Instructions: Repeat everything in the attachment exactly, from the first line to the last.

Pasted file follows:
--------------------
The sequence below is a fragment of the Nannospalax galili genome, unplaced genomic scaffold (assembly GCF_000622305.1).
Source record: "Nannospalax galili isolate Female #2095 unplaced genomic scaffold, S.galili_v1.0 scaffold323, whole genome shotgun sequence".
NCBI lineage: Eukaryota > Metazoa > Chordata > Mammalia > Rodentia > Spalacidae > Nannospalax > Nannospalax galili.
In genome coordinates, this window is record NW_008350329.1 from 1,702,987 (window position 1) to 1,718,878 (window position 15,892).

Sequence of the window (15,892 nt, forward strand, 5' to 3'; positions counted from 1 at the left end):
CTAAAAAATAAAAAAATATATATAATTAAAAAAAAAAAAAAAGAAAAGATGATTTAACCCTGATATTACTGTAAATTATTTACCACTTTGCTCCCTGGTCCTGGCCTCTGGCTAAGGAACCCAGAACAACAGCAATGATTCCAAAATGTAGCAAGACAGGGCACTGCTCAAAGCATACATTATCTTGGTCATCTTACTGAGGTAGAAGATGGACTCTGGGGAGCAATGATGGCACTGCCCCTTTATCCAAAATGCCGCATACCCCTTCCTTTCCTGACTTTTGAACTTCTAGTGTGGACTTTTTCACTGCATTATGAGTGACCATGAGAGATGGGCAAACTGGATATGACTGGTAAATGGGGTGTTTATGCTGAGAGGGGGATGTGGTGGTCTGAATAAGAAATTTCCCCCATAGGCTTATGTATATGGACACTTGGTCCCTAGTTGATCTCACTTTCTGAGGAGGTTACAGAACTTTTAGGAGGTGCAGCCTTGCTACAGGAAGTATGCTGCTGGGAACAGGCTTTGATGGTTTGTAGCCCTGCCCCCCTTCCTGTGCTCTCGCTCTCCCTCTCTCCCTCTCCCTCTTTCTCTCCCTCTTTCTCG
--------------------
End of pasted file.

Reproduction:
The sequence below is a fragment of the Nannospalax galili genome, unplaced genomic scaffold (assembly GCF_000622305.1).
Source record: "Nannospalax galili isolate Female #2095 unplaced genomic scaffold, S.galili_v1.0 scaffold323, whole genome shotgun sequence".
NCBI lineage: Eukaryota > Metazoa > Chordata > Mammalia > Rodentia > Spalacidae > Nannospalax > Nannospalax galili.
In genome coordinates, this window is record NW_008350329.1 from 1,702,987 (window position 1) to 1,718,878 (window position 15,892).

Sequence of the window (15,892 nt, forward strand, 5' to 3'; positions counted from 1 at the left end):
CTAAAAAATAAAAAAATATATATAATTAAAAAAAAAAAAAAAGAAAAGATGATTTAACCCTGATATTACTGTAAATTATTTACCACTTTGCTCCCTGGTCCTGGCCTCTGGCTAAGGAACCCAGAACAACAGCAATGATTCCAAAATGTAGCAAGACAGGGCACTGCTCAAAGCATACATTATCTTGGTCATCTTACTGAGGTAGAAGATGGACTCTGGGGAGCAATGATGGCACTGCCCCTTTATCCAAAATGCCGCATACCCCTTCCTTTCCTGACTTTTGAACTTCTAGTGTGGACTTTTTCACTGCATTATGAGTGACCATGAGAGATGGGCAAACTGGATATGACTGGTAAATGGGGTGTTTATGCTGAGAGGGGGATGTGGTGGTCTGAATAAGAAATTTCCCCCATAGGCTTATGTATATGGACACTTGGTCCCTAGTTGATCTCACTTTCTGAGGAGGTTACAGAACTTTTAGGAGGTGCAGCCTTGCTACAGGAAGTATGCTGCTGGGAACAGGCTTTGATGGTTTGTAGCCCTGCCCCCCTTCCTGTGCTCTCGCTCTCCCTCTCTCCCTCTCCCTCTTTCTCTCCCTCTTTCTCG